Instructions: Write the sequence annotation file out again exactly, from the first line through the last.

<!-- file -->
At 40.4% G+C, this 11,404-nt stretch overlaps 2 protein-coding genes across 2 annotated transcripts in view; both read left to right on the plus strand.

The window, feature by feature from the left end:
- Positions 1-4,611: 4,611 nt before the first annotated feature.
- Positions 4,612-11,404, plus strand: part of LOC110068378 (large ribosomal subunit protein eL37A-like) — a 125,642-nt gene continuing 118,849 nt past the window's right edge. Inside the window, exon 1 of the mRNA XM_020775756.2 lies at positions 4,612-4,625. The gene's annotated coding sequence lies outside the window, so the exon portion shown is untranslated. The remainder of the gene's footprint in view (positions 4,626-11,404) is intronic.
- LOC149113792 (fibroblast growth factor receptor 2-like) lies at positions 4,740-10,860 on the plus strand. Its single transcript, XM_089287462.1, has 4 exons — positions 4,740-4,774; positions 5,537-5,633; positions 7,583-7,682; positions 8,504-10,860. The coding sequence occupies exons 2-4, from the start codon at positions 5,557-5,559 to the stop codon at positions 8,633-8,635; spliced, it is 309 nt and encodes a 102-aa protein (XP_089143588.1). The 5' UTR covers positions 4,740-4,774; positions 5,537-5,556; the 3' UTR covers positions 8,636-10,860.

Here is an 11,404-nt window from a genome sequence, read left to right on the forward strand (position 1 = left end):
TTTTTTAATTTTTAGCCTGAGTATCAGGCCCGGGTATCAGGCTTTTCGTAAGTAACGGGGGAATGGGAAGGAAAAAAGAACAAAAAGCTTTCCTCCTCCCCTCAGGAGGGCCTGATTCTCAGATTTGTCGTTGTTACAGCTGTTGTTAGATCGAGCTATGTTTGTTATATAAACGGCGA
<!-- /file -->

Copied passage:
At 40.4% G+C, this 11,404-nt stretch overlaps 2 protein-coding genes across 2 annotated transcripts in view; both read left to right on the plus strand.

The window, feature by feature from the left end:
- Positions 1-4,611: 4,611 nt before the first annotated feature.
- Positions 4,612-11,404, plus strand: part of LOC110068378 (large ribosomal subunit protein eL37A-like) — a 125,642-nt gene continuing 118,849 nt past the window's right edge. Inside the window, exon 1 of the mRNA XM_020775756.2 lies at positions 4,612-4,625. The gene's annotated coding sequence lies outside the window, so the exon portion shown is untranslated. The remainder of the gene's footprint in view (positions 4,626-11,404) is intronic.
- LOC149113792 (fibroblast growth factor receptor 2-like) lies at positions 4,740-10,860 on the plus strand. Its single transcript, XM_089287462.1, has 4 exons — positions 4,740-4,774; positions 5,537-5,633; positions 7,583-7,682; positions 8,504-10,860. The coding sequence occupies exons 2-4, from the start codon at positions 5,557-5,559 to the stop codon at positions 8,633-8,635; spliced, it is 309 nt and encodes a 102-aa protein (XP_089143588.1). The 5' UTR covers positions 4,740-4,774; positions 5,537-5,556; the 3' UTR covers positions 8,636-10,860.

Here is an 11,404-nt window from a genome sequence, read left to right on the forward strand (position 1 = left end):
TTTTTTAATTTTTAGCCTGAGTATCAGGCCCGGGTATCAGGCTTTTCGTAAGTAACGGGGGAATGGGAAGGAAAAAAGAACAAAAAGCTTTCCTCCTCCCCTCAGGAGGGCCTGATTCTCAGATTTGTCGTTGTTACAGCTGTTGTTAGATCGAGCTATGTTTGTTATATAAACGGCGA